It has been wonderful yet heart-breaking growing up Italian.
The large family gatherings are too few to mention now. My father is living in New York in an assisted living home close to his stepson. We call him regularly and visit when we can afford, time-wise, to drive 500 miles.
As for Chris and I, we are taking care of our daughter in many ways although she now has a family and is stationed 1300 miles from us (yes another military career).
In retrospect, I look at all the family I had as an adult, and I found, growing-up-Italian was the best part of my life, but now I am growing old.
I have succeeded in becoming a parent! My Italian family reaffirmed what my mother taught me. Work hard and do good along the way.
So I continue growing up Italian which for me is putting this website together so Chris and I can share a small part of our lives with you.
It has been a lifetime of personal satisfaction, caring for those we met, enjoyed and lost along the way.
So we encourage you to become part of our Easy-Everyday-Cooking-Recipes.net family.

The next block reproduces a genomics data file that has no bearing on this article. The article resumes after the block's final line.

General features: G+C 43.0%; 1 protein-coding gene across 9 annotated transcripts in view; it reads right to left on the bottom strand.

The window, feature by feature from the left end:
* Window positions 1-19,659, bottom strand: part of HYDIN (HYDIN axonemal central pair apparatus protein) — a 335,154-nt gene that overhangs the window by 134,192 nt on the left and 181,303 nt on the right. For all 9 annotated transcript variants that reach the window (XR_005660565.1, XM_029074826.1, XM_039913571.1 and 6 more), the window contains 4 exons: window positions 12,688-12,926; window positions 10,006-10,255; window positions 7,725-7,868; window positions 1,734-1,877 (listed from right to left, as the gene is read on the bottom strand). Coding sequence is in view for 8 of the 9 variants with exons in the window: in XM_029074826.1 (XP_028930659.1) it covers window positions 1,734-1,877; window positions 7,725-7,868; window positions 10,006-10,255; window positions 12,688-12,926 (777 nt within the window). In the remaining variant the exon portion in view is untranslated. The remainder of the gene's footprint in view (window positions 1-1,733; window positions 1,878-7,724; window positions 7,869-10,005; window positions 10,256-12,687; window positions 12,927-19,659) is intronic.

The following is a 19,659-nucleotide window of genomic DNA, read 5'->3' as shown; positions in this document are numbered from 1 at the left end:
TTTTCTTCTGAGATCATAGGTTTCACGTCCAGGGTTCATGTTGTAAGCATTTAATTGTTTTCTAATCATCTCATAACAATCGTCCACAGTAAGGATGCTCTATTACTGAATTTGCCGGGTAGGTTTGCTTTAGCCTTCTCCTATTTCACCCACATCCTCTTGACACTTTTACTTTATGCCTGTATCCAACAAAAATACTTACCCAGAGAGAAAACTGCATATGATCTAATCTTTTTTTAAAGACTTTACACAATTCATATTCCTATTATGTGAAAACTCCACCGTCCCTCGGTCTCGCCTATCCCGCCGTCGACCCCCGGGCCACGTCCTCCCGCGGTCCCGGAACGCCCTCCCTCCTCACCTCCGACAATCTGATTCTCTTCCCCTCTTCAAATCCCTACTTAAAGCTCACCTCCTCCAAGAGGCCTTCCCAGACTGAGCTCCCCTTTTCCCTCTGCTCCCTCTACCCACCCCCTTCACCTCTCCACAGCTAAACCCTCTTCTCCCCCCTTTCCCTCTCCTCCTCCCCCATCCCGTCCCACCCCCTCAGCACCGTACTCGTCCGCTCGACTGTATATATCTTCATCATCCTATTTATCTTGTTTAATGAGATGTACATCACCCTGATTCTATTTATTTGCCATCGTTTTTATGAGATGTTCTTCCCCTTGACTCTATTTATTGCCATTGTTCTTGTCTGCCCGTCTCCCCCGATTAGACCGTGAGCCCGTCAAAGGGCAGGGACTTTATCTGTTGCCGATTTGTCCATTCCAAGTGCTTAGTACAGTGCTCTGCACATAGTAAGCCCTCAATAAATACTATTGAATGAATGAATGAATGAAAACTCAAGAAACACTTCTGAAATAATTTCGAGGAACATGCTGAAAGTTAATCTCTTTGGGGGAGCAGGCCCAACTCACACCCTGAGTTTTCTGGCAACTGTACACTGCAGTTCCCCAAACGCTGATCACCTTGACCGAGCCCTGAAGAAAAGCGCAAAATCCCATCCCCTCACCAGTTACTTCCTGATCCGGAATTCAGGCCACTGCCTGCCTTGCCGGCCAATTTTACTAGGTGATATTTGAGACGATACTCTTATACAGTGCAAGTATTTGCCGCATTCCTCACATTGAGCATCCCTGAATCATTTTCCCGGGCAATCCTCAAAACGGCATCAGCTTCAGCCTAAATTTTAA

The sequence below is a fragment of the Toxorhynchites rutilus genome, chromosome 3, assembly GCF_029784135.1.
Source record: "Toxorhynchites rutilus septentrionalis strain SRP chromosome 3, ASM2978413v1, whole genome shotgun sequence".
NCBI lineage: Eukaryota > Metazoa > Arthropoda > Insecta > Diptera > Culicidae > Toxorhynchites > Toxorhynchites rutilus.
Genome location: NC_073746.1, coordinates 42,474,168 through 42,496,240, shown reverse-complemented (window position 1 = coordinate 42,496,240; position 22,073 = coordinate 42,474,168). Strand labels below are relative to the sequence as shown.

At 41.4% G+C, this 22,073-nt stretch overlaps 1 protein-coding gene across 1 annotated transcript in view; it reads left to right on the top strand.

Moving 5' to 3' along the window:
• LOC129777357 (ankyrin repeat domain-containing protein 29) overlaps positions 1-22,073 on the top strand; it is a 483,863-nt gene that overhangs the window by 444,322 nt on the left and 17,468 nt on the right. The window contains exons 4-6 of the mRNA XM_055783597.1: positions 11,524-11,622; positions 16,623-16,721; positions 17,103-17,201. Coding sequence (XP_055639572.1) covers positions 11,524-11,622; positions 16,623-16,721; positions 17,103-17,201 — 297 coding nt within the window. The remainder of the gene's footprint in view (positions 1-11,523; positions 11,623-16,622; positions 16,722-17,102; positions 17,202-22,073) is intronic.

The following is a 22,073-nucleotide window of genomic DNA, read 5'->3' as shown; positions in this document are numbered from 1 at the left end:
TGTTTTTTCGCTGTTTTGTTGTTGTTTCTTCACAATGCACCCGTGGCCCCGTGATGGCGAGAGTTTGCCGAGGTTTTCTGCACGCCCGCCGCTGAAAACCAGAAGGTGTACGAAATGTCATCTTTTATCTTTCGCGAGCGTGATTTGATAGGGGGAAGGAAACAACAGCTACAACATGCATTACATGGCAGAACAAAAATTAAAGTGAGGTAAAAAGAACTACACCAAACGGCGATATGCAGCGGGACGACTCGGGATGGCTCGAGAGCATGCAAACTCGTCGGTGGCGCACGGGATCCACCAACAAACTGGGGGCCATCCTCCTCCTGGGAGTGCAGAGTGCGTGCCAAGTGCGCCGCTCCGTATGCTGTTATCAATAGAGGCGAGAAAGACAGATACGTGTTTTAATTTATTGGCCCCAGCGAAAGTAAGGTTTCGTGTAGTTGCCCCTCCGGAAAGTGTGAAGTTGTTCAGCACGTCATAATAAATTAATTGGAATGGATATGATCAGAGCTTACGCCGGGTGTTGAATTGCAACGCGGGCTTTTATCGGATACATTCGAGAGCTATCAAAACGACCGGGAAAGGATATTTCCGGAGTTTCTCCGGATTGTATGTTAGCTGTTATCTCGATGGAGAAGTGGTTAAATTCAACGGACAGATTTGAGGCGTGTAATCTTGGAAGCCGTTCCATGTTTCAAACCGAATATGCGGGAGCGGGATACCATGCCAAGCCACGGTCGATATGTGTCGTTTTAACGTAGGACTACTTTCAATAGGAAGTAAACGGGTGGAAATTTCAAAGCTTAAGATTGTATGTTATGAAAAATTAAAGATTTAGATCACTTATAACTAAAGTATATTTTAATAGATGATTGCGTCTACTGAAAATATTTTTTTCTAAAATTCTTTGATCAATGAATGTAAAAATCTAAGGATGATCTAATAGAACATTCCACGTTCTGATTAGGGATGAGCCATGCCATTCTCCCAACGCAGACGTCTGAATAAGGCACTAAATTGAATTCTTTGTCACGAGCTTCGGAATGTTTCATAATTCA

And should you want to put a legacy together one of the best ways we have found is to build a website.
It can be something you know, have a passion about or start a business. All throughout my life I have always worked smarter and had the time to do for others.
Bookmark this page and come back often.
A lifetime of achievement can be celebrated and recognized with a few easy everyday actions, like submitting a recipe and some fun facts about yourself.
Your recipes for life and food can be shared with all who come.
Join Today and Come Back Often.
Your growing-up-Italian American, German, Danish guy...
P.S. - I toiled over giving you a very short "about me" growing up Italian, but being the "whole-brained" person I am, my loss, your gain!
After all, you might not have seen your reflection or identified parts of your life that are similar, or...
you might not have discovered a bit of passion in you that gets your blood flowing to give back while paying it forward. In either event I wish you "health and happiness" in finding the real you; Even if your not growing-up-Italian!